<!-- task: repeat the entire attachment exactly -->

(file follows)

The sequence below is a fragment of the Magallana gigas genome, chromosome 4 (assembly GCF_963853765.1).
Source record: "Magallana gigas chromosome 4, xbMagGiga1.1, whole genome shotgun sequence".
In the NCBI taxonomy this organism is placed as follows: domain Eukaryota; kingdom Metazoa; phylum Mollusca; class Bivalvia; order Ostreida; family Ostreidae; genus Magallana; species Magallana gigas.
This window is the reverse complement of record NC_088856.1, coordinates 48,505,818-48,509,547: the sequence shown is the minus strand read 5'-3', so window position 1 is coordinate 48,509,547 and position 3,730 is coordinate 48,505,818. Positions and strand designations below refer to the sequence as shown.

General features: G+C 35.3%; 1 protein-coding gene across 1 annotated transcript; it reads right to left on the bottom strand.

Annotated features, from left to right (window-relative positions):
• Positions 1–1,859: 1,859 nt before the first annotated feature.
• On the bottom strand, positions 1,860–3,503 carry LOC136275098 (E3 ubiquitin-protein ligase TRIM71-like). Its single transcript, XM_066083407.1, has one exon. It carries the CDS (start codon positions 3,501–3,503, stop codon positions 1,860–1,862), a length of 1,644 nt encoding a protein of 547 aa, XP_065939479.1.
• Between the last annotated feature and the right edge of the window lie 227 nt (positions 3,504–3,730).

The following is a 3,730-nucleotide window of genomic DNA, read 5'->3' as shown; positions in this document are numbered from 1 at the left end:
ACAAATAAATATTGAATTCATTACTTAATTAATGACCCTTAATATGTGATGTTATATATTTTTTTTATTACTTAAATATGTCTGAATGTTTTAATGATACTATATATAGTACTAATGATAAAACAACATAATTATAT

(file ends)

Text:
The sequence below is a fragment of the Magallana gigas genome, chromosome 4 (assembly GCF_963853765.1).
Source record: "Magallana gigas chromosome 4, xbMagGiga1.1, whole genome shotgun sequence".
In the NCBI taxonomy this organism is placed as follows: domain Eukaryota; kingdom Metazoa; phylum Mollusca; class Bivalvia; order Ostreida; family Ostreidae; genus Magallana; species Magallana gigas.
This window is the reverse complement of record NC_088856.1, coordinates 48,505,818-48,509,547: the sequence shown is the minus strand read 5'-3', so window position 1 is coordinate 48,509,547 and position 3,730 is coordinate 48,505,818. Positions and strand designations below refer to the sequence as shown.

General features: G+C 35.3%; 1 protein-coding gene across 1 annotated transcript; it reads right to left on the bottom strand.

Annotated features, from left to right (window-relative positions):
• Positions 1–1,859: 1,859 nt before the first annotated feature.
• On the bottom strand, positions 1,860–3,503 carry LOC136275098 (E3 ubiquitin-protein ligase TRIM71-like). Its single transcript, XM_066083407.1, has one exon. It carries the CDS (start codon positions 3,501–3,503, stop codon positions 1,860–1,862), a length of 1,644 nt encoding a protein of 547 aa, XP_065939479.1.
• Between the last annotated feature and the right edge of the window lie 227 nt (positions 3,504–3,730).

The following is a 3,730-nucleotide window of genomic DNA, read 5'->3' as shown; positions in this document are numbered from 1 at the left end:
ACAAATAAATATTGAATTCATTACTTAATTAATGACCCTTAATATGTGATGTTATATATTTTTTTTATTACTTAAATATGTCTGAATGTTTTAATGATACTATATATAGTACTAATGATAAAACAACATAATTATAT